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The Phoenix and the Carpet

The Phoenix and the Carpet
Эдит Несбит

E. Nesbit

The Phoenix and the Carpet

TO

My Dear Godson

HUBERT GRIFFIT

Hand his sister

MARGARET

     TO HUBERT

Dear Hubert, if I ever found
A wishing-carpet lying round,
I’d stand upon it, and I’d say:
‘Take me to Hubert, right away!’
And then we’d travel very far
To where the magic countries are
That you and I will never see,
And choose the loveliest gifts for you, from me.
But oh! alack! and well-a-day!
No wishing-carpets come my way.
I never found a Phoenix yet,
And Psammeads are so hard to get!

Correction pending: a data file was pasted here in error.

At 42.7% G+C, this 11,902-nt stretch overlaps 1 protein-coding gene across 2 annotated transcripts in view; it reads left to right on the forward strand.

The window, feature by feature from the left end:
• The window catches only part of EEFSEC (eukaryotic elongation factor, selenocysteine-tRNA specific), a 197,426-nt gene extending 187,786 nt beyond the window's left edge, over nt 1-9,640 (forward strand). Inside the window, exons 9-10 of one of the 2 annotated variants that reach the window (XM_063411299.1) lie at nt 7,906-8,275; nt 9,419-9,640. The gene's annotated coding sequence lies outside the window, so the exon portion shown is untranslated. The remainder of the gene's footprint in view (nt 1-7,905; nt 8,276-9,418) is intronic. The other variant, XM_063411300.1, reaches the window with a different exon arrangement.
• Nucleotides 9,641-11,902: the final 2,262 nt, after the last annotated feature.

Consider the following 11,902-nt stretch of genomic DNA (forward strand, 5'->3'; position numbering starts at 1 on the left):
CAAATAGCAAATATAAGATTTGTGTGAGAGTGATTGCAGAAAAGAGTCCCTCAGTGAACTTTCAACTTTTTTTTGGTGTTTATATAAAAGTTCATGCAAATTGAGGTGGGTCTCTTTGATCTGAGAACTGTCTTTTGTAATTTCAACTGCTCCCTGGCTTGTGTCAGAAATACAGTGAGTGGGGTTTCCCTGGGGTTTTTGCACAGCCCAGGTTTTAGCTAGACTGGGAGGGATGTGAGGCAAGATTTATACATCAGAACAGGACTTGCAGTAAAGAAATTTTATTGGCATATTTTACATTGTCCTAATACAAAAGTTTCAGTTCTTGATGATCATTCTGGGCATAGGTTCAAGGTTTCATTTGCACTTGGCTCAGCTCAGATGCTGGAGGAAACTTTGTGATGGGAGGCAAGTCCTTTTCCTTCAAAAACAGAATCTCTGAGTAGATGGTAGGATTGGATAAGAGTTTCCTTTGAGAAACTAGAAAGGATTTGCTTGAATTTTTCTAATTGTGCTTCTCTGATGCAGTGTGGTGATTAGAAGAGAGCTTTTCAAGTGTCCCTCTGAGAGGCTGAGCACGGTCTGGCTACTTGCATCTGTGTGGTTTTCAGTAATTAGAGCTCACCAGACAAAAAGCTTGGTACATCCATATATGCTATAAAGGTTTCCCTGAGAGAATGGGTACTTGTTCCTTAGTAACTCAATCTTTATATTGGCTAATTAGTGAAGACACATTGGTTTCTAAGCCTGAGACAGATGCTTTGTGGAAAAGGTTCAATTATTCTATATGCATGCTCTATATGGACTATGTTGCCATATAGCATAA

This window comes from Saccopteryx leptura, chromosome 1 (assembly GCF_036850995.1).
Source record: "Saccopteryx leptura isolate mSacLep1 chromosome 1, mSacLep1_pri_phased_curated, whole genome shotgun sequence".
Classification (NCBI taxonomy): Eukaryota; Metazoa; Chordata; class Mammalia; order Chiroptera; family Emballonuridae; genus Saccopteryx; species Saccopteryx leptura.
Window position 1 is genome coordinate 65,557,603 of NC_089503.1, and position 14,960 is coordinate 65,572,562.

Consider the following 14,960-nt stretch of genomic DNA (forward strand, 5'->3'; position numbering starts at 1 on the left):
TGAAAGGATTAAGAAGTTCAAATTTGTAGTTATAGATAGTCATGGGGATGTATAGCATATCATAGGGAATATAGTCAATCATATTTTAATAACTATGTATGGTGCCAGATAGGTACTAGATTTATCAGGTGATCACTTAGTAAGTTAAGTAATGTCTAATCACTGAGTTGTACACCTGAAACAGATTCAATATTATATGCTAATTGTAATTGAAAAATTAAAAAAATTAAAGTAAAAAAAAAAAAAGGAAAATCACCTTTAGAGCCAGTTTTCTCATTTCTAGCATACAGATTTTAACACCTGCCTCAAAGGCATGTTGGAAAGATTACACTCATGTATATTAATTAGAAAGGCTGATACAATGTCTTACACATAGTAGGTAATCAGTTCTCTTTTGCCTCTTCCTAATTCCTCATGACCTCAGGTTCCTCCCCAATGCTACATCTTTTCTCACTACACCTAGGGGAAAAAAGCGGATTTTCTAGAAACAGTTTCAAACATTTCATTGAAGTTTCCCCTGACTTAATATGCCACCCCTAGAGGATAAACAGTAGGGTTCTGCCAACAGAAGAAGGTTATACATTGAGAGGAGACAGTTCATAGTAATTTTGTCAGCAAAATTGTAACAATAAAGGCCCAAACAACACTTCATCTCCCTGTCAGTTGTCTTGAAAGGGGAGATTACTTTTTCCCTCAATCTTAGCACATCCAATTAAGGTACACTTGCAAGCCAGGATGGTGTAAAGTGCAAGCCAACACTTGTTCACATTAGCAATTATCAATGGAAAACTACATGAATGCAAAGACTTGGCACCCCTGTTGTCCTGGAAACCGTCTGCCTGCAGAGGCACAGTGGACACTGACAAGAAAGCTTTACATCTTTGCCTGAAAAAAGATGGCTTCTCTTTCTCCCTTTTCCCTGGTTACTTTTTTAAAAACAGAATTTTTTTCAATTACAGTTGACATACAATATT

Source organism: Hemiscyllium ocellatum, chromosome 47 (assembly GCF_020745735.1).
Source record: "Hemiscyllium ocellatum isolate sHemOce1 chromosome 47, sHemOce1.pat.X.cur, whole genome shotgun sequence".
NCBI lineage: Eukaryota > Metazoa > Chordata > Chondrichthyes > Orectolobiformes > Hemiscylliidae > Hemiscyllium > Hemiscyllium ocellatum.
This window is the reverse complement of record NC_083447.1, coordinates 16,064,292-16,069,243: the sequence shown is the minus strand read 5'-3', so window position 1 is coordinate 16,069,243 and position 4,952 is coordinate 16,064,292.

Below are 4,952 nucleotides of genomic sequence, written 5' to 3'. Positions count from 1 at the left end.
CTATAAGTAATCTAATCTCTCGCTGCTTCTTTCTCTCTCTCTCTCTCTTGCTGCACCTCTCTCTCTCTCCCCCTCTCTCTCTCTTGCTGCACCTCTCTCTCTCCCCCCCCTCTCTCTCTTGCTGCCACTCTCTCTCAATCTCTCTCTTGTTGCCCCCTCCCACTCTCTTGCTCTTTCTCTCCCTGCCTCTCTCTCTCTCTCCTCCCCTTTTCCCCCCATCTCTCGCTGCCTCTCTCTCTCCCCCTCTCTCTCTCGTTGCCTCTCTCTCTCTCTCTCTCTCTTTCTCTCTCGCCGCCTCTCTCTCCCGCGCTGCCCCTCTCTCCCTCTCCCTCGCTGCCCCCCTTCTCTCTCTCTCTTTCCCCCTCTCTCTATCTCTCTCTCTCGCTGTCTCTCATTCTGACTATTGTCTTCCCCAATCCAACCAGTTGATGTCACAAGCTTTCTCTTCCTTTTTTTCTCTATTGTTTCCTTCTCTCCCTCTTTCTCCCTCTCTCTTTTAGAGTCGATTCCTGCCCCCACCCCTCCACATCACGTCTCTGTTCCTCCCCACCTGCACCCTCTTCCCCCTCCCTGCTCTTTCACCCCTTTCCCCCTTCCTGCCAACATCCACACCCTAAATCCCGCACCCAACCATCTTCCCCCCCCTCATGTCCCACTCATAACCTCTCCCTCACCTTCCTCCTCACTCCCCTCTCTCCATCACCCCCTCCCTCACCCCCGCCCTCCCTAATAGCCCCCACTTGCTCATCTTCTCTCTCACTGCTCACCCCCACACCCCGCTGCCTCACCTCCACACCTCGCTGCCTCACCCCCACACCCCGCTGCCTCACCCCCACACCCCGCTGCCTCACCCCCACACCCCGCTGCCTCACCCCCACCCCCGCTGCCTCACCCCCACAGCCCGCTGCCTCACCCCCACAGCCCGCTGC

So I give you nothing fine—
Only this book your book and mine,
And hers, whose name by yours is set;
Your book, my book, the book of Margaret!

    E. NESBIT    
    DYMCHURCH     September, 1904

CHAPTER 1. THE EGG

It began with the day when it was almost the Fifth of November, and a doubt arose in some breast—Robert’s, I fancy—as to the quality of the fireworks laid in for the Guy Fawkes celebration.

‘They were jolly cheap,’ said whoever it was, and I think it was Robert, ‘and suppose they didn’t go off on the night? Those Prosser kids would have something to snigger about then.’

‘The ones I got are all right,’ Jane said; ‘I know they are, because the man at the shop said they were worth thribble the money—’

‘I’m sure thribble isn’t grammar,’ Anthea said.

‘Of course it isn’t,’ said Cyril; ‘one word can’t be grammar all by itself, so you needn’t be so jolly clever.’